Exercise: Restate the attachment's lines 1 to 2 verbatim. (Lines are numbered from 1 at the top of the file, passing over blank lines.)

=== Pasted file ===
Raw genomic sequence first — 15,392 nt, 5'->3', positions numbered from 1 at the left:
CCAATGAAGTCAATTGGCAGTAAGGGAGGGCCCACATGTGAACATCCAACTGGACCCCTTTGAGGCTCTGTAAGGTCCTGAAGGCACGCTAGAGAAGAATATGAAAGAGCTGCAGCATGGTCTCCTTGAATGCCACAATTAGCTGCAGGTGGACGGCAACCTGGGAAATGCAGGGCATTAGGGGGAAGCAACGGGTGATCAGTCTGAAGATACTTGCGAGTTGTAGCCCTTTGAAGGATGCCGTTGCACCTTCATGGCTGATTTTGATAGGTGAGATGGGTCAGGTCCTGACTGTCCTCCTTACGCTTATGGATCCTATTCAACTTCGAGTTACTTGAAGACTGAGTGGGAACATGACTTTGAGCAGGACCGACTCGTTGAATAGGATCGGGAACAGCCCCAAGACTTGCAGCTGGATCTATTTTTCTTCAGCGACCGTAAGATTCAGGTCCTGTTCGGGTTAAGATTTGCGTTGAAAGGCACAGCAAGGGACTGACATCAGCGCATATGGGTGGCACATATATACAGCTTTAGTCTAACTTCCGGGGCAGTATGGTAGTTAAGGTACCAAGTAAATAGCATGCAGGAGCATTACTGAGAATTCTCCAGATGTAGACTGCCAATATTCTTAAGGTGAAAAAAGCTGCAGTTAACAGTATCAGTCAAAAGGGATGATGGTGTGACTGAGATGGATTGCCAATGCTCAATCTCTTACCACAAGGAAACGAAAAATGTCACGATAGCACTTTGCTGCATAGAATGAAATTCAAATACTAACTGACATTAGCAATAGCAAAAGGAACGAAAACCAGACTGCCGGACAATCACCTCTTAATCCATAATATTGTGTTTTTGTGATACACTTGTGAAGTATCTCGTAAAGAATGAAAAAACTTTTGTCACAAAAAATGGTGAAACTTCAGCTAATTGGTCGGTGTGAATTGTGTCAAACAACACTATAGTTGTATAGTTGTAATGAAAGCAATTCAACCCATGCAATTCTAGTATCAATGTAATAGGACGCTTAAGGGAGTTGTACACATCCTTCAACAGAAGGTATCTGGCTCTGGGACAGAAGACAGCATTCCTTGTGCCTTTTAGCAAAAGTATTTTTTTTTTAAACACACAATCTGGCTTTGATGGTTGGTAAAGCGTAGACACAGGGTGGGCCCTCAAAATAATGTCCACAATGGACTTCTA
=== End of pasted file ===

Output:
Raw genomic sequence first — 15,392 nt, 5'->3', positions numbered from 1 at the left:
CCAATGAAGTCAATTGGCAGTAAGGGAGGGCCCACATGTGAACATCCAACTGGACCCCTTTGAGGCTCTGTAAGGTCCTGAAGGCACGCTAGAGAAGAATATGAAAGAGCTGCAGCATGGTCTCCTTGAATGCCACAATTAGCTGCAGGTGGACGGCAACCTGGGAAATGCAGGGCATTAGGGGGAAGCAACGGGTGATCAGTCTGAAGATACTTGCGAGTTGTAGCCCTTTGAAGGATGCCGTTGCACCTTCATGGCTGATTTTGATAGGTGAGATGGGTCAGGTCCTGACTGTCCTCCTTACGCTTATGGATCCTATTCAACTTCGAGTTACTTGAAGACTGAGTGGGAACATGACTTTGAGCAGGACCGACTCGTTGAATAGGATCGGGAACAGCCCCAAGACTTGCAGCTGGATCTATTTTTCTTCAGCGACCGTAAGATTCAGGTCCTGTTCGGGTTAAGATTTGCGTTGAAAGGCACAGCAAGGGACTGACATCAGCGCATATGGGTGGCACATATATACAGCTTTAGTCTAACTTCCGGGGCAGTATGGTAGTTAAGGTACCAAGTAAATAGCATGCAGGAGCATTACTGAGAATTCTCCAGATGTAGACTGCCAATATTCTTAAGGTGAAAAAAGCTGCAGTTAACAGTATCAGTCAAAAGGGATGATGGTGTGACTGAGATGGATTGCCAATGCTCAATCTCTTACCACAAGGAAACGAAAAATGTCACGATAGCACTTTGCTGCATAGAATGAAATTCAAATACTAACTGACATTAGCAATAGCAAAAGGAACGAAAACCAGACTGCCGGACAATCACCTCTTAATCCATAATATTGTGTTTTTGTGATACACTTGTGAAGTATCTCGTAAAGAATGAAAAAACTTTTGTCACAAAAAATGGTGAAACTTCAGCTAATTGGTCGGTGTGAATTGTGTCAAACAACACTATAGTTGTATAGTTGTAATGAAAGCAATTCAACCCATGCAATTCTAGTATCAATGTAATAGGACGCTTAAGGGAGTTGTACACATCCTTCAACAGAAGGTATCTGGCTCTGGGACAGAAGACAGCATTCCTTGTGCCTTTTAGCAAAAGTATTTTTTTTTTAAACACACAATCTGGCTTTGATGGTTGGTAAAGCGTAGACACAGGGTGGGCCCTCAAAATAATGTCCACAATGGACTTCTA